NI Assembly election: All aboard the Eastwood Express

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All aboard the Eastwood Express

Media caption,

SDLP leader Colum Eastwood says he'll need to upgrade the battle-bus after the election

Election battle-buses have a history of cruising into controversy.

Remember the "fuss at the bus" between the Democratic Unionist Party (DUP) and the Ulster Unionists in the 2003 Northern Ireland Assembly election campaign?

Or perhaps Vote Leave's big red machine in the EU referendum campaign sits more freshly in the memory?

Well, this is the Social Democratic and Labour Party's (SDLP) bus - the "Eastwood Express", as the party's leader has dubbed it.

Colum Eastwood acknowledged that it's not exactly the most formidable form of campaign transport.

"It's modest, aye - but we only had a couple of weeks to get ready, so that's about as big as we could manage," he said.

Image caption,
The Eastwood Express will ferry candidates and campaigners around Northern Ireland

"It's a conversation starter at least."

Vote Leave's Brexit campaign bus featured the controversial and incorrect claim that a UK withdrawal from the EU could boost the NHS by £350m a week.

The SDLP is refraining from plastering any bold claims like that on to the side of its vehicle, but Mr Eastwood did stick his neck out to predict he might soon need a bigger bus.

"The problem is we won't get all our incoming MLAs on it - that's the only problem," he joked.

"We'll be back next year with a 50-seater!"

You can see more of the SDLP's bus in BBC News NI political correspondent Enda McClafferty's interview with Mr Eastwood on BBC Newsline later this week.

Sexual health groups slam Stormont instability

Image caption,
Election candidates were quizzed on sexual health at the FPA's hustings in Belfast

Here's an apt debate to be having on Valentine's Day - one hustings in Belfast on Tuesday focused squarely on how politics can improve on sexual health services.

It was organised by the Family Planning Association as part of Northern Ireland's Sexual Health Week and was attended by numerous support organisations.

The feeling among some of those groups was that uncertainty at Stormont would have a damaging effect on the services they can offer.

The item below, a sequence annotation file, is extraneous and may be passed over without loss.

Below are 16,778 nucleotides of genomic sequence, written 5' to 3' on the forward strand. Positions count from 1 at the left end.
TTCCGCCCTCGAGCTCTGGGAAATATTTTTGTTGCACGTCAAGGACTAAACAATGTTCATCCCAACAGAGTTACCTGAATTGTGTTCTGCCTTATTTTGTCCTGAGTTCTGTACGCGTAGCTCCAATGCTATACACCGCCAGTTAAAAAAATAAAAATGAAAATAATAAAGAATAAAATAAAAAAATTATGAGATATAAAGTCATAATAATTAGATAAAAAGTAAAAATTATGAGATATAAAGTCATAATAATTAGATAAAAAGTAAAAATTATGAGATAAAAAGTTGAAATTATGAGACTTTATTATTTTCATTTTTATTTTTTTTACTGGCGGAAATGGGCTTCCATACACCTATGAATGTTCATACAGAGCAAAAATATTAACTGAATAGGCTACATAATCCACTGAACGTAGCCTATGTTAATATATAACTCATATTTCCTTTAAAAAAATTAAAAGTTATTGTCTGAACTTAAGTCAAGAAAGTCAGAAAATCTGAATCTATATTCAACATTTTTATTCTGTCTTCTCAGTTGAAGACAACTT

Mary Crawford, of Brook Northern Ireland, a sexual health service for young people, explained why a return to direct rule would not be in the interests of the group's clients.

"If we have a period where we don't have political stability, then the finance will be an issue for all of us," she said.

"That affects our staffing, it affects our planning.

"But then it also affects the services that we can actually deliver to the clients that we are dealing with, and that is a real difficulty."

And Jackie Richardson, who heads the HIV support charity Positive Life, called for sex education to feature further up on the agenda in the assembly.

"Sex is the one thing and the one issue that affects everybody at some point in their lives, with the exception of a very small minority," she said.

"I think not to have a focus on awareness-raising around that is just negligible."

Sharing the St Valentine's Day love?

It's fair to say that there was some surprise on social media when the DUP's Gavin Robinson appeared in this photo on Tuesday afternoon...

Image source, Love Equality NI

That's because the activists he is pictured with represent the Love Equality NI group, which campaigns for same-sex marriage in Northern Ireland.

Mr Robinson's party has, of course, been vehemently opposed to legalising marriage for gay couples.

So, was he sharing the St Valentine's Day love for their cause?

A DUP spokeswoman said he was simply accepting a petition on the issue from the campaigners.

"Our position on this issue remains as was and is well known," she added.

Mr Robinson had a message for his visitors: "Don't forget the chocolates next time," he posted on Twitter.

Beating the deadline

Image source, PA

Roses are red, violets are blue... if you're not registered to vote then it's too bad for you.

St Valentine's Day was the final chance for anyone wanting to have a say in the assembly poll on 2 March to get their name on the electoral register.

The lunchtime queue at the Electoral Office of Northern Ireland's Belfast branch snaked all the way down the stairwell, with people submitting their applications for a vote.

One student in the line said she had little interest in voting before now, but her view had changed.

"It's a big, massive vote this year, so I want to get involved and have my vote counted," she said.

"It may not make much of a difference, but at least I have my say."

And another first-time voter said she was spurred on to vote after the EU referendum result didn't go the way she'd expected.

Image caption,
A long queue of people were at Belfast's Electoral Office to register for a vote

"The Brexit vote really upset me and I'm really annoyed that I didn't vote," she said.

"I think it's time that I grow up and make a change for the future."

But others weren't so hopeful of change in this election.

"The people that moan about it online aren't always the people that go and vote," one man said.

"We'll be in the exact same position as we always are - we always gripe about it but I don't think anything's going to change.

One regular voter said he was frustrated by recent happenings at Stormont.

But he added: "Will it make me change who I vote for? Probably not.

"I'm no less disgusted with the actions of the people I have voted for before, but I still want to use my vote and I want to make it count."

BBC News NI's Campaign Catch-up will keep you across the Northern Ireland Assembly election trail with a daily dose of the main stories, the minor ones and the lighter moments in the run up to polling day on Thursday 2 March.